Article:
An Evening With Muses” includes a live drawing presentation with models and artists at the Ace Hotel in Manhattan. 6 p.m. [Free with R.S.V.P.]

OOMPH! Press presents readings of poetry in translation at Berl’s Brooklyn Poetry Shop. 7 p.m. [Free]

Join Tamon George and Joshua Kissi for a discussion and mixer in the Boundary Breakers series for creators of color at Ethel’s Club in Brooklyn. 6:30 p.m. [Free with R.S.V.P.]

— Melissa Guerrero

Events are subject to change, so double-check before heading out. For more events, see the going-out guides from The Times’s culture pages.

And finally: The graffiti train

It was as colorful as it was rare: eight M train cars covered from floor to roof in graffiti, traveling along an elevated track in Bushwick, Brooklyn.

Graffiti enthusiasts were amazed. New York officials were appalled.

The scale of the graffiti, reported by websites this week including Gothamist, harked back to the 1970s and ’80s, when vandalized subways were, for many, a symbol of New York City’s struggle against crime and disorder. Transit officials had long enforced a policy of removing graffitied trains from service; by 1989, they had declared victory against the illegal artwork.

Then came the episode in Brooklyn.

A spokesman for the Metropolitan Transportation Authority told The Times that the vandalism “put an entire train out of service and will cost thousands of dollars to restore.” The agency was “fully cooperating with the N.Y.P.D., which is leading a criminal investigation into the matter,” according to the M.T.A. spokesman, Shams Tarek.

A police spokeswoman said that before the graffiti appeared, the train had been left in a tunnel rather than a train yard.

What is known is that some of the graffiti were a tribute to Lonny Woods and Matthew Rodriguez, two accomplished graffiti artists who recently died.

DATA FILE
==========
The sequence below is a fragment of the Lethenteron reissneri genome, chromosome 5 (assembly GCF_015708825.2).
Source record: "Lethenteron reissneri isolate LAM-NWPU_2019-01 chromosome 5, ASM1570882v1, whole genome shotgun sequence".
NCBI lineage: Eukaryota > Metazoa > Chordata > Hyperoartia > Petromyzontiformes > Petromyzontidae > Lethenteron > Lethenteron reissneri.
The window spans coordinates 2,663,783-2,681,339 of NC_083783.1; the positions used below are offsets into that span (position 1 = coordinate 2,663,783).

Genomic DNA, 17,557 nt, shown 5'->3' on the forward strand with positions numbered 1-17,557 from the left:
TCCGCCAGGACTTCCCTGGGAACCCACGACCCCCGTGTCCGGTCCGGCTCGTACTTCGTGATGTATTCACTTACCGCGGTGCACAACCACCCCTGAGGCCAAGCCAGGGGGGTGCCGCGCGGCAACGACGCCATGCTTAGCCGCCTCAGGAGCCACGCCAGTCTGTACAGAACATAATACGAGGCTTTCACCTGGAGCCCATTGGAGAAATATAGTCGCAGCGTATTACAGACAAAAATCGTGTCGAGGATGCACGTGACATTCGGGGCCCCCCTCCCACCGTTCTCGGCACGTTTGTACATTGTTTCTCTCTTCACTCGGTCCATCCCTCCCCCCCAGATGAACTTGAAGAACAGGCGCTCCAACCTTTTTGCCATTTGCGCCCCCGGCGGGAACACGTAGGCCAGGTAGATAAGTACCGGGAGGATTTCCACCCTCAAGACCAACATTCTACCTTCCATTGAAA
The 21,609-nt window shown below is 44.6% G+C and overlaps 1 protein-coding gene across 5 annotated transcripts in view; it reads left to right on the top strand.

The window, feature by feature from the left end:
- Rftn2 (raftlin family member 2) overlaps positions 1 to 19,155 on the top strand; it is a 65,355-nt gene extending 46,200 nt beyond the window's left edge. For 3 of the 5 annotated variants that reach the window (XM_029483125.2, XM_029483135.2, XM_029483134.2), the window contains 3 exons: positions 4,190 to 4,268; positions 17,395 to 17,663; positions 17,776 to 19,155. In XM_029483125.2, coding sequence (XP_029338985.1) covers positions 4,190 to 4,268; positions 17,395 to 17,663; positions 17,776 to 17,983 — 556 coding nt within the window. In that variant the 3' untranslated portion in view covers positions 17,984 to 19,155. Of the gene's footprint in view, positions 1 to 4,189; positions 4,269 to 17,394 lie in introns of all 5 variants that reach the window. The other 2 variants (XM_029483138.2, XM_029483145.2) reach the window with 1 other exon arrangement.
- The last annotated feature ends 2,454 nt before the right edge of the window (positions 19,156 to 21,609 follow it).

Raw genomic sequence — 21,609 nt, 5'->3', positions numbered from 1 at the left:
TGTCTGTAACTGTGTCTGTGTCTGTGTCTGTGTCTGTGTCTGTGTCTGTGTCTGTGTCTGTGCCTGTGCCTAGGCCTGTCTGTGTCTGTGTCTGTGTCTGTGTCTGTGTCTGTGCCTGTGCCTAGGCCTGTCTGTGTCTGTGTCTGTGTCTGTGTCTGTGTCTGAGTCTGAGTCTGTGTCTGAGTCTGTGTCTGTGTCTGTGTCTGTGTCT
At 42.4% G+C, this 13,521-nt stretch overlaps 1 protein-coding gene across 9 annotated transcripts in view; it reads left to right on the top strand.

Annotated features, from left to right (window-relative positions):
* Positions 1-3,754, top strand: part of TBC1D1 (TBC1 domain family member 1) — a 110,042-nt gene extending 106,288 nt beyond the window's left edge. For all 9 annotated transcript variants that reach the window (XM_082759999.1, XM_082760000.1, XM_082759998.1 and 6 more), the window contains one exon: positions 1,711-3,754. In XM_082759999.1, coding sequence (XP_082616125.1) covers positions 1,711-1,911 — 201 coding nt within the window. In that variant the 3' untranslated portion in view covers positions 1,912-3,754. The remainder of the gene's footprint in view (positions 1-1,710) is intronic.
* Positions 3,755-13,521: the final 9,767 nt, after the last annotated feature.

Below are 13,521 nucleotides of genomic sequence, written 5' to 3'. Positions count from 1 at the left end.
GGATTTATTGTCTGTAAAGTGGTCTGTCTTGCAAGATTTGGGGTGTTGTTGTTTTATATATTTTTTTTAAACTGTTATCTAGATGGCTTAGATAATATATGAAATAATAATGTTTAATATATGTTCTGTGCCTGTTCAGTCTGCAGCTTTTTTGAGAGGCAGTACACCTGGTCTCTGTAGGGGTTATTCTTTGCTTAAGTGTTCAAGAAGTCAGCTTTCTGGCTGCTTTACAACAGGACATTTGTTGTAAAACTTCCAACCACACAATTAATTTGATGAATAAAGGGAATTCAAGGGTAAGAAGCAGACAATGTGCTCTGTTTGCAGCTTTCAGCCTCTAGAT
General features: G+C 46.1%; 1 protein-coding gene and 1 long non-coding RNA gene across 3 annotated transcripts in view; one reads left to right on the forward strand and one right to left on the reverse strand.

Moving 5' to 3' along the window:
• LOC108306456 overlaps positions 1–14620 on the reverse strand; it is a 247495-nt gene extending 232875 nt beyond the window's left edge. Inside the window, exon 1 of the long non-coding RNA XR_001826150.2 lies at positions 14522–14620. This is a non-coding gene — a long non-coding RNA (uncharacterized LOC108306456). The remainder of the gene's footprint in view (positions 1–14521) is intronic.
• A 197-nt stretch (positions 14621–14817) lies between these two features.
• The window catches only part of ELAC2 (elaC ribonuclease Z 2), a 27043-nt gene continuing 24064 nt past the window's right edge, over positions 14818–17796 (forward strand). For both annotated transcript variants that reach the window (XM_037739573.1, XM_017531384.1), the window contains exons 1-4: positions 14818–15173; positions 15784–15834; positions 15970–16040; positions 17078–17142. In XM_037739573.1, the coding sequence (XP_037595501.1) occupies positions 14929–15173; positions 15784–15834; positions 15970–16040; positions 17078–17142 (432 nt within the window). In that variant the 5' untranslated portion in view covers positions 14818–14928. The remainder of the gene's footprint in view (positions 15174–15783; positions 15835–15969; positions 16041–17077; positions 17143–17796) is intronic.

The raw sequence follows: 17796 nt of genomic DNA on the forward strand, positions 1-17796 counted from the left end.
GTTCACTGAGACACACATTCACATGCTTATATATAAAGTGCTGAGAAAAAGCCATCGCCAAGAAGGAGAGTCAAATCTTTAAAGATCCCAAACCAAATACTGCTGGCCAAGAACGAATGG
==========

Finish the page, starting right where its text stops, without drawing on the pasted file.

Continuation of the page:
Mr. Woods, a Bronx native, went by the name Phase2 and helped shape the hip-hop scene in the 1970s. He took credit for introducing “arrows, loops, bubble or softie letters” to graffiti.

Bucky Turco, a chronicler of New York’s underground art and culture scene, has said that Mr. Woods also acted as an early graffiti historian.

Mr. Rodriguez’s tag was Zexor. His father was a graffiti writer known as ASP WTO.

In one mural, Mr. Rodriguez proclaimed: “I am NYC. I am Brooklyn. I am Bushwick. I am everything you hate and love! I am freedom. I am art! I am Zexor.”

It’s Wednesday — get elevated.

Metropolitan Diary: The Breakup

Dear Diary:

I had lived with my boyfriend on the Upper East Side for a year and a half. Our lives came crashing down one August evening when he confessed that he was in love with his best female friend. We fought and cried the entire night.

The next morning when I went to work, I got into the elevator with an older man I had never met before. My brokenness spilled out and, unable to ride in silence, I asked him, “What would you say to someone with a broken heart?”

He thought for a moment.

“Well,” he said, “the heart is strong. It will come back.”

He was right. I moved to Brooklyn, and a year later, it did.

— Ashleigh Hunt

New York Today is published weekdays around 6 a.m. You can also find it at nytoday.com.